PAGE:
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Real-time drug discovery : characterization of the myelin-associated glycoprotein/ligand interaction

Strasser, Daniel. Real-time drug discovery : characterization of the myelin-associated glycoprotein/ligand interaction. 2008, PhD Thesis, University of Basel, Faculty of Science.

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Official URL: http://edoc.unibas.ch/diss/DissB_8227

Abstract

The challenge of drug discovery is the finding of potent molecules against relevant
targets that exhibit no or, in comparison to the benefit, tolerable adverse effects on
the health of patients. Costs for a new drug can be approximated to US$1 billion and
the overall process can last up to 12 years. For such a long-term investment, early
elimination of compounds with a poor outlook contributes significantly to cost and
time efficiency. Hence, it is fundamental to understand and predict pharmacological
as well as toxicological properties of potential drug candidates at early steps during
development.
After implementation of high-throughput screening in the 1990s the amount of
screened compounds per validated pharmacological target increased dramatically.
But higher throughput did not automatically result in larger numbers of new
molecular entities. A possible explanation is that current thinking and the
methodologies used in drug discovery mainly focus on equilibrium aspects of drug
binding (KD, IC50,…). In contrast, many successful drugs act in a non-equilibrium
way caused by very slow complex dissociation, covalent bond formation or based on
biochemical target properties e.g. a two-state model prolonging the binary complex
residence time. Whereas target properties are preset, the complex dissociation time
based on ligand properties is modifiable and drawing increasing interest among drug
researchers.
Despite the emerging use of techniques to determine interaction kinetics, no
consistent correlation between structural properties of ligands and kinetics was
published. This lack of knowledge complicates modification of lead structures
towards favourable kinetic properties. Currently, measuring kinetics only provides
the possibility to differentiate between e.g. slow and fast dissociating leads.
The topic of the thesis was to implement surface plasmon resonance (SPR) based
biosensors to determine equilibrium binding constants, kinetic rate constants and
enthalpic/entropic contributions of ligands binding to the myelin-associated
glycoprotein (MAG). In an interdisciplinary environment with chemists, biologists,
NMR and molecular modelling specialists, interaction data was required to support
the finding of new leads and ligands exhibiting advanced binding properties.
The SPR-based biosensor was validated on a model system for carbohydrate/protein
interactions. A diagnostic anti-sialyl Lewisa (sLea) antibody (GSLA-2) used in tumor
diagnostic was investigated. High selectivity of GSLA-2 towards the sLea epitope
was found and a close interaction with STD-NMR finally enabled an exact
description of the binding epitope. Additionally, the influence on interactions caused
by hydrophobic labels attached to a ligand was described.
For the myelin-associated glycoprotein, comparison of several immobilization
approaches displayed specific differences important for the characterization of
drug/target interactions. On all surfaces, reproducible results were obtained in good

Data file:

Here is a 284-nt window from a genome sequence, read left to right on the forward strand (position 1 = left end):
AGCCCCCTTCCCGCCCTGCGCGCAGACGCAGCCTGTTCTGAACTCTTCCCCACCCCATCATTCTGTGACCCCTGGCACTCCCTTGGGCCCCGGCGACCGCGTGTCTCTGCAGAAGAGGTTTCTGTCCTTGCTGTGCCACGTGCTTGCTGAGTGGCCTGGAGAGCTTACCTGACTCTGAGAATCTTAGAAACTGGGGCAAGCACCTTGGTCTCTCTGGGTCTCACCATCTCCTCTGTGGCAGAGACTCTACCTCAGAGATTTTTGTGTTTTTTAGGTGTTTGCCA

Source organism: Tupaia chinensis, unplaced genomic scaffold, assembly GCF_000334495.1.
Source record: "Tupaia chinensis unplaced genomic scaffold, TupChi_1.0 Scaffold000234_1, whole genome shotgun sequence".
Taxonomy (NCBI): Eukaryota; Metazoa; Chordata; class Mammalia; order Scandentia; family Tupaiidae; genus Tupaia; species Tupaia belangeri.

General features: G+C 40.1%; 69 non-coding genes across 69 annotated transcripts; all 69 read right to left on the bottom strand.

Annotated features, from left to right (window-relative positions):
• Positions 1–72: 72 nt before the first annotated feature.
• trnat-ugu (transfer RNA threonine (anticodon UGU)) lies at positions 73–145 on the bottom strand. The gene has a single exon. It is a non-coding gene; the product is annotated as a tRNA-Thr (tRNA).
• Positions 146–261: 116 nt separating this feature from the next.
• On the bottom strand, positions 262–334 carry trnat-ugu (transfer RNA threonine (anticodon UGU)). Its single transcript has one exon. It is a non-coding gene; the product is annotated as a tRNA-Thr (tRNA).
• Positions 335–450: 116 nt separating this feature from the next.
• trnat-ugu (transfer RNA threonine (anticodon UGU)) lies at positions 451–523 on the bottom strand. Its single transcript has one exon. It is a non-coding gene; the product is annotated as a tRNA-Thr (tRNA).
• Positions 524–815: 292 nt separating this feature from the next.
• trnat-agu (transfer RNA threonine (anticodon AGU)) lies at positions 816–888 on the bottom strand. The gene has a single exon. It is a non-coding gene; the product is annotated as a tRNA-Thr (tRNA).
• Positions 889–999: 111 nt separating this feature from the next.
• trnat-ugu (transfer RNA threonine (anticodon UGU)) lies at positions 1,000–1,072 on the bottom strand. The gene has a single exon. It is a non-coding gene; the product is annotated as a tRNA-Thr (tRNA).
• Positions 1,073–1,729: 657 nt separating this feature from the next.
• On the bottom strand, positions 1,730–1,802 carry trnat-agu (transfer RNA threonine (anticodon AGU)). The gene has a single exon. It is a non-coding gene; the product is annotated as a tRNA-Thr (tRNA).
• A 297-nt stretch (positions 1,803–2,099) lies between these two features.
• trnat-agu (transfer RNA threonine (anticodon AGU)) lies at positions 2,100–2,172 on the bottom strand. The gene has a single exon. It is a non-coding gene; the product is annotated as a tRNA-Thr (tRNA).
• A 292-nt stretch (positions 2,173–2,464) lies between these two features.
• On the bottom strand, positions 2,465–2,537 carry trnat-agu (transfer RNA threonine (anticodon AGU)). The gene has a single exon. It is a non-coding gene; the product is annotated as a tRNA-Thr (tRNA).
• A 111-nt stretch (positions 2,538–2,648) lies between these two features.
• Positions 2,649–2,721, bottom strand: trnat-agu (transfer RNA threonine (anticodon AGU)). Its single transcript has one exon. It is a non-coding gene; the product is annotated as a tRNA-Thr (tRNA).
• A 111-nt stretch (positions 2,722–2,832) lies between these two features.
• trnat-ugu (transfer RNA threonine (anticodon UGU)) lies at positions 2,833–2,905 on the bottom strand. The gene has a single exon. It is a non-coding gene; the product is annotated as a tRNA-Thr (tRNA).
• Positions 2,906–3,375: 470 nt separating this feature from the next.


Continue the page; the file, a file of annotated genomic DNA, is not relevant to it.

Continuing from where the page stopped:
agreement with data from a hapten inhibition assay. Interesting though unusual was
the occurrence of negative sensorgrams on surfaces with oriented immobilization
(capturing and enzymatic). These were only observed for sialic acid derivatives, a
certain class of MAG ligands. Larger molecules like the ganglioside GT1b or secondsite
ligands displayed positive signals. Supporting experiments proved the negative
signals to be specifically derived from ligand binding. The most reasonable
explanation was a ligand-induced conformational change caused by sialic acid
derivatives.
Whereas capturing led to a baseline drift, enzymatic immobilization improved the
assay format significantly. Implementation of enzymatic immobilization provided a
highly reliable technique. Practicability for very low protein concentrations (4 μg/ml)
facilitated a direct immobilization of secreted proteins out of cell culture supernatant
delivering a gentle procedure.
All sialic acid-based ligands displayed fast association and dissociation rate constants
with a complex half-life in the range of 1-2 seconds. Therefore, future search for new
leads exhibiting slower dissociation appears promising. Interactions of sialic acid
derivatives with MAG were found to be mainly enthalpy driven. A decent correlation
between structural modifications and their enthalpic/entropic contribution was found.
Furthermore, it was possible to support and even expand data published on signal
deviations related to drug-like molecules.
The non-availability of the crystal structure of the myelin-associated glycoprotein
complicated rational ligand design but was successfully compensated by a
combination of SPR-based biosensor data, STD-NMR and homology modeling. Even
though a crystal structure would significantly simplify ligand design, a detailed
picture of the interaction process including important kinetic data could be obtained.
Advisors:Ernst, Beat
Committee Members:Huber, Walter
Faculties and Departments:05 Faculty of Science > Departement Pharmazeutische Wissenschaften > Pharmazie > Molekulare Pharmazie (Ernst)
Item Type:Thesis
Thesis no:8227
Bibsysno:Link to catalogue
Number of Pages:226
Language:English
Identification Number:
Last Modified:30 Jun 2016 10:41
Deposited On:13 Feb 2009 16:24

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